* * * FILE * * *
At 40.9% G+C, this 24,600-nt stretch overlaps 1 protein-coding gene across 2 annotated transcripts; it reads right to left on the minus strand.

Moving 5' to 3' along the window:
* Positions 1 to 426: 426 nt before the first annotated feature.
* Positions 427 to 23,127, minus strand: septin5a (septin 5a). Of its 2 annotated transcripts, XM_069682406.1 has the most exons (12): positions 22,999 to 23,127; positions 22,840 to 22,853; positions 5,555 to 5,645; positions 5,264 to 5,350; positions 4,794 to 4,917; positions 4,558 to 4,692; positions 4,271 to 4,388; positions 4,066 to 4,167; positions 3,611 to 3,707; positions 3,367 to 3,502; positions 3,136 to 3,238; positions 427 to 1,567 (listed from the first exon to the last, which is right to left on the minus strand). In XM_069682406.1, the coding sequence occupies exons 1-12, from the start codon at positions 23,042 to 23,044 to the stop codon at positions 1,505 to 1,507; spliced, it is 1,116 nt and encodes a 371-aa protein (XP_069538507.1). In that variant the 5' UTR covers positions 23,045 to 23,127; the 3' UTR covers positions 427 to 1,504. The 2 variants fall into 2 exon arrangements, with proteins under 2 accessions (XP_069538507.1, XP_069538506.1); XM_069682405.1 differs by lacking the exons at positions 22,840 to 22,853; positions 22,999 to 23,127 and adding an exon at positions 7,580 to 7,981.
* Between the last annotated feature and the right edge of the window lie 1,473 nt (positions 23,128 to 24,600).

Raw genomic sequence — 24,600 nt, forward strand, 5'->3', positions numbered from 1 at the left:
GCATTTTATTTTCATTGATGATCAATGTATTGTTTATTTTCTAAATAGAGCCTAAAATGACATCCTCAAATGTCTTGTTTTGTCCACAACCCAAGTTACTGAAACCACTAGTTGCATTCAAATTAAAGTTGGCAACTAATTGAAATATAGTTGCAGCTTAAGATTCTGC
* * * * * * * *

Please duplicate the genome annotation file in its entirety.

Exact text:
At 40.9% G+C, this 24,600-nt stretch overlaps 1 protein-coding gene across 2 annotated transcripts; it reads right to left on the minus strand.

Moving 5' to 3' along the window:
* Positions 1 to 426: 426 nt before the first annotated feature.
* Positions 427 to 23,127, minus strand: septin5a (septin 5a). Of its 2 annotated transcripts, XM_069682406.1 has the most exons (12): positions 22,999 to 23,127; positions 22,840 to 22,853; positions 5,555 to 5,645; positions 5,264 to 5,350; positions 4,794 to 4,917; positions 4,558 to 4,692; positions 4,271 to 4,388; positions 4,066 to 4,167; positions 3,611 to 3,707; positions 3,367 to 3,502; positions 3,136 to 3,238; positions 427 to 1,567 (listed from the first exon to the last, which is right to left on the minus strand). In XM_069682406.1, the coding sequence occupies exons 1-12, from the start codon at positions 23,042 to 23,044 to the stop codon at positions 1,505 to 1,507; spliced, it is 1,116 nt and encodes a 371-aa protein (XP_069538507.1). In that variant the 5' UTR covers positions 23,045 to 23,127; the 3' UTR covers positions 427 to 1,504. The 2 variants fall into 2 exon arrangements, with proteins under 2 accessions (XP_069538507.1, XP_069538506.1); XM_069682405.1 differs by lacking the exons at positions 22,840 to 22,853; positions 22,999 to 23,127 and adding an exon at positions 7,580 to 7,981.
* Between the last annotated feature and the right edge of the window lie 1,473 nt (positions 23,128 to 24,600).

Raw genomic sequence — 24,600 nt, forward strand, 5'->3', positions numbered from 1 at the left:
GCATTTTATTTTCATTGATGATCAATGTATTGTTTATTTTCTAAATAGAGCCTAAAATGACATCCTCAAATGTCTTGTTTTGTCCACAACCCAAGTTACTGAAACCACTAGTTGCATTCAAATTAAAGTTGGCAACTAATTGAAATATAGTTGCAGCTTAAGATTCTGC